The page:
George Soros is a man of many talents. After having graduated from high school with high honors, he was accepted to the London School of Economics, where he studied under renowned political science philosopher Karl Popper. After graduating, Soros went on to have one of the most spectacular careers in the history of modern finance. After taking over his own hedge fund, Soros proceeded to produce 25 percent per annum returns, making him one of the greatest investors who have ever lived. Know more on cnbc.com about George Soros.
There is absolutely no question the George Soros is gifted with preternatural abilities, which he has largely used to do good things in the world. Among billionaires, Soros is an extremely unusual case. Without any intention at all of becoming involved in capitalism or the markets until he was much older, Soros had only the desire to pursue the life of the mind. His goal had always been to save just $500,000 so that he could retire and dedicate his life, full time, to the study of philosophy and the development of his own philosophical ideas.
But reality intervened. After graduating from college, Soros could not find suitable employment for a man of his intellectual capacities and credentials. He ended up taking a series of menial jobs, including as a traveling salesman and working a series of convenience store type jobs where he cashiered on the night shift. After doing this for a period of years, Soros realized that the grinding lifestyle of thoughtless employment was not his calling in life. It was only then that he became interested in pursuing a life in finance for the first time.
He sent out resumes to nearly every investment house in London and New York. This involved literally hundreds of resumes being sent, to which he only received a mere few replies. One of those firms was Singer and Friedlander, a New York investment bank that had been founded in the late 19th century. Soros accepted employment there and quickly began rising through the ranks.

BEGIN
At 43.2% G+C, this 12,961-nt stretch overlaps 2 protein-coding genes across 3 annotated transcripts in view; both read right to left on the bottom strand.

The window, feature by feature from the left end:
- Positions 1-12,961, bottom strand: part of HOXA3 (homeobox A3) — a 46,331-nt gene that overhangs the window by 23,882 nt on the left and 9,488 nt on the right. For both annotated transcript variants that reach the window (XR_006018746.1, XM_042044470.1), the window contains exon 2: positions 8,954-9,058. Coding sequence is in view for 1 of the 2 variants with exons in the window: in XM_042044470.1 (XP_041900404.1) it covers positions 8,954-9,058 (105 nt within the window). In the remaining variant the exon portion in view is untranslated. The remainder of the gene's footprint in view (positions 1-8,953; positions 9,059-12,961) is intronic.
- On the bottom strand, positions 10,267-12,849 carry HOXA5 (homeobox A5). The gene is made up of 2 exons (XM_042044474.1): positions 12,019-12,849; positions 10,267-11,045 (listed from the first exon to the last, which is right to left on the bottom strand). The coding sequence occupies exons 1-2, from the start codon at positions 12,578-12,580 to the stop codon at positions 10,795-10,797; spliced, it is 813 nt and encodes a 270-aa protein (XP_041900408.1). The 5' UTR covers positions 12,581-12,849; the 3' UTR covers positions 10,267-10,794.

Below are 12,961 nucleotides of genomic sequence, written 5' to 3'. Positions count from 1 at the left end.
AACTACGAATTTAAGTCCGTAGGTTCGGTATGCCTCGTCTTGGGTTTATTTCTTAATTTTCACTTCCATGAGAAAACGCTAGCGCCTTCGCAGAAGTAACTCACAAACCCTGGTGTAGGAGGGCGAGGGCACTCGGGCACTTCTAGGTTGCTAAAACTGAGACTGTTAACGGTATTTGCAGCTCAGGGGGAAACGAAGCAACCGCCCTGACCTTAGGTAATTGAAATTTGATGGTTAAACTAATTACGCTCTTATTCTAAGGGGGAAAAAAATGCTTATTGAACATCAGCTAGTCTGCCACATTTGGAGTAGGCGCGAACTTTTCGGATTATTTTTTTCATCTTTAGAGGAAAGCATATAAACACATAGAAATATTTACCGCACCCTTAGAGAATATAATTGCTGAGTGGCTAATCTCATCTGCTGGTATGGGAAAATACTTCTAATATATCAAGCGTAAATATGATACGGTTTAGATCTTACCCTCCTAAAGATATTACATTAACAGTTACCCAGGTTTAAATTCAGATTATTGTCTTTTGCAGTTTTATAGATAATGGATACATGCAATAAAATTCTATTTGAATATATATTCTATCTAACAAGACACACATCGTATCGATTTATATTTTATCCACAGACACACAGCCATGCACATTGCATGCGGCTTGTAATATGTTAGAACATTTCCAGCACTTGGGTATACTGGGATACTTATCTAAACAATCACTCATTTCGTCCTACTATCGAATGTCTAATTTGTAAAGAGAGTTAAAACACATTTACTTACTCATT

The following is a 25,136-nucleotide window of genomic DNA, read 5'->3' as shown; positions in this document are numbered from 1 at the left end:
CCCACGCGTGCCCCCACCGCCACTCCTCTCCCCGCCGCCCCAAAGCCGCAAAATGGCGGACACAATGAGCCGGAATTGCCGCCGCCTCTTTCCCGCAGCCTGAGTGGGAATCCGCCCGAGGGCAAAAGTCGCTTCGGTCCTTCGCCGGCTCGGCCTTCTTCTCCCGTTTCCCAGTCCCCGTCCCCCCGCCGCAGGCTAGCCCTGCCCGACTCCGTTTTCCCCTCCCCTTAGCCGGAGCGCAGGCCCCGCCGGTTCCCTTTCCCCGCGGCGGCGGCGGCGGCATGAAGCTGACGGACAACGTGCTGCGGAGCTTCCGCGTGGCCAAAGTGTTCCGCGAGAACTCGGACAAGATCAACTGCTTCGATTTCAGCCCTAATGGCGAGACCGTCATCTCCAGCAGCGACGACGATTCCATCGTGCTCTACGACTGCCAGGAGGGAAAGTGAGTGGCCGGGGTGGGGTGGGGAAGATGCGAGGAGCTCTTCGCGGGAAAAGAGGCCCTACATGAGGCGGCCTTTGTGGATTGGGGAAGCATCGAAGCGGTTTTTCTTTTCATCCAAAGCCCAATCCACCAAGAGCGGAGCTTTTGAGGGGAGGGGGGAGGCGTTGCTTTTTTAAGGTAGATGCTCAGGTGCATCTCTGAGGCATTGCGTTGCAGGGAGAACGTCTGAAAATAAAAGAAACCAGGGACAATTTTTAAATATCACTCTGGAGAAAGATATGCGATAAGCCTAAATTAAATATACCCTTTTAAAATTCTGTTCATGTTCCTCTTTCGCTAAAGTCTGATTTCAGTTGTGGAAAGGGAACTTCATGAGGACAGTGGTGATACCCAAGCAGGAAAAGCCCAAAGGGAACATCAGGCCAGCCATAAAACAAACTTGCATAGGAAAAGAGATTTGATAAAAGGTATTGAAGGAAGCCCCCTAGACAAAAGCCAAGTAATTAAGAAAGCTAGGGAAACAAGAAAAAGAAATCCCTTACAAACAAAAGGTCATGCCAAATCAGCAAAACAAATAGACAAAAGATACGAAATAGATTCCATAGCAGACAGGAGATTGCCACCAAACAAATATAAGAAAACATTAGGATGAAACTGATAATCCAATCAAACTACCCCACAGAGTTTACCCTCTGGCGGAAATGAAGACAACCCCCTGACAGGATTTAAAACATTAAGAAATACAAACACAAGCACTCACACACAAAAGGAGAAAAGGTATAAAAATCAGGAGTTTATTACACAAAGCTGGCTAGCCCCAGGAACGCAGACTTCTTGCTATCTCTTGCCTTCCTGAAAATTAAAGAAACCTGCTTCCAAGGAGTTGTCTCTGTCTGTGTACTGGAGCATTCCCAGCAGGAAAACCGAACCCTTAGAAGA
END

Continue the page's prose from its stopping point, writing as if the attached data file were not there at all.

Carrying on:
Although he was a good employee, many of his co-workers from that period of his life say that Soros was primarily interested in continuing to study and develop his philosophical understanding. During this time, Soros developed his seminal theory, the theory of reflexivity. Although it is now recognized as an important contribution to the theoretical basis of high finance, at the time, Soros was largely laughed at by his financier compatriots. His theory held that, contrary to the reigning orthodoxy of efficient market theory, market participant were frequently totally irrational and the prices of assets were, in large part, determined by the actors own perception of other actors, not the underlying fundamental value of the asset. Read his profile at Washington Times.